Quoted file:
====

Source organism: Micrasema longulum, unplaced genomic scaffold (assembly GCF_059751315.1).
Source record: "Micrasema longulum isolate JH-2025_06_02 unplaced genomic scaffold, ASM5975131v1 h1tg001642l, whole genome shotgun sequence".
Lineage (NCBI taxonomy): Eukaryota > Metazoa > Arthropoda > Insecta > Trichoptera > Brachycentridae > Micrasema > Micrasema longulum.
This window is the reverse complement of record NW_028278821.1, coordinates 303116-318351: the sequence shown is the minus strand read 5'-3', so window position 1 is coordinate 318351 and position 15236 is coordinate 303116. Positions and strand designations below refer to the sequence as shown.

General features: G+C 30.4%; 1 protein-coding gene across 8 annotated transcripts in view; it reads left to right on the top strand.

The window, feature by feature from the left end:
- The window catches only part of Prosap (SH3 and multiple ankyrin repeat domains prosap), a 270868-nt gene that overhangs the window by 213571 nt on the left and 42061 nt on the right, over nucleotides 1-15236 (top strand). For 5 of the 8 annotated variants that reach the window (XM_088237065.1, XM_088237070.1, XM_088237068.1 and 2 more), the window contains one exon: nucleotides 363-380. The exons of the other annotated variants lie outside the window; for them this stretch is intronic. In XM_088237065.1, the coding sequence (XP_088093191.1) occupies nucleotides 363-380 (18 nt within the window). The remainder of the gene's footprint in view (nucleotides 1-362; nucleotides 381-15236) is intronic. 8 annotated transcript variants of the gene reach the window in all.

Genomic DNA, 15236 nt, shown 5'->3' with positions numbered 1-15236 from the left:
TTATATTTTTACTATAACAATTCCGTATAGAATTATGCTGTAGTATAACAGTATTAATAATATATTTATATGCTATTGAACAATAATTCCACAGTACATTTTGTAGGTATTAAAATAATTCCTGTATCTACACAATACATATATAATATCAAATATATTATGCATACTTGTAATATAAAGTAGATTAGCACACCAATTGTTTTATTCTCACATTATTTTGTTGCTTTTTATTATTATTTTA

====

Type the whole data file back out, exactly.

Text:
Source organism: Micrasema longulum, unplaced genomic scaffold (assembly GCF_059751315.1).
Source record: "Micrasema longulum isolate JH-2025_06_02 unplaced genomic scaffold, ASM5975131v1 h1tg001642l, whole genome shotgun sequence".
Lineage (NCBI taxonomy): Eukaryota > Metazoa > Arthropoda > Insecta > Trichoptera > Brachycentridae > Micrasema > Micrasema longulum.
This window is the reverse complement of record NW_028278821.1, coordinates 303116-318351: the sequence shown is the minus strand read 5'-3', so window position 1 is coordinate 318351 and position 15236 is coordinate 303116. Positions and strand designations below refer to the sequence as shown.

General features: G+C 30.4%; 1 protein-coding gene across 8 annotated transcripts in view; it reads left to right on the top strand.

The window, feature by feature from the left end:
- The window catches only part of Prosap (SH3 and multiple ankyrin repeat domains prosap), a 270868-nt gene that overhangs the window by 213571 nt on the left and 42061 nt on the right, over nucleotides 1-15236 (top strand). For 5 of the 8 annotated variants that reach the window (XM_088237065.1, XM_088237070.1, XM_088237068.1 and 2 more), the window contains one exon: nucleotides 363-380. The exons of the other annotated variants lie outside the window; for them this stretch is intronic. In XM_088237065.1, the coding sequence (XP_088093191.1) occupies nucleotides 363-380 (18 nt within the window). The remainder of the gene's footprint in view (nucleotides 1-362; nucleotides 381-15236) is intronic. 8 annotated transcript variants of the gene reach the window in all.

Genomic DNA, 15236 nt, shown 5'->3' with positions numbered 1-15236 from the left:
TTATATTTTTACTATAACAATTCCGTATAGAATTATGCTGTAGTATAACAGTATTAATAATATATTTATATGCTATTGAACAATAATTCCACAGTACATTTTGTAGGTATTAAAATAATTCCTGTATCTACACAATACATATATAATATCAAATATATTATGCATACTTGTAATATAAAGTAGATTAGCACACCAATTGTTTTATTCTCACATTATTTTGTTGCTTTTTATTATTATTTTA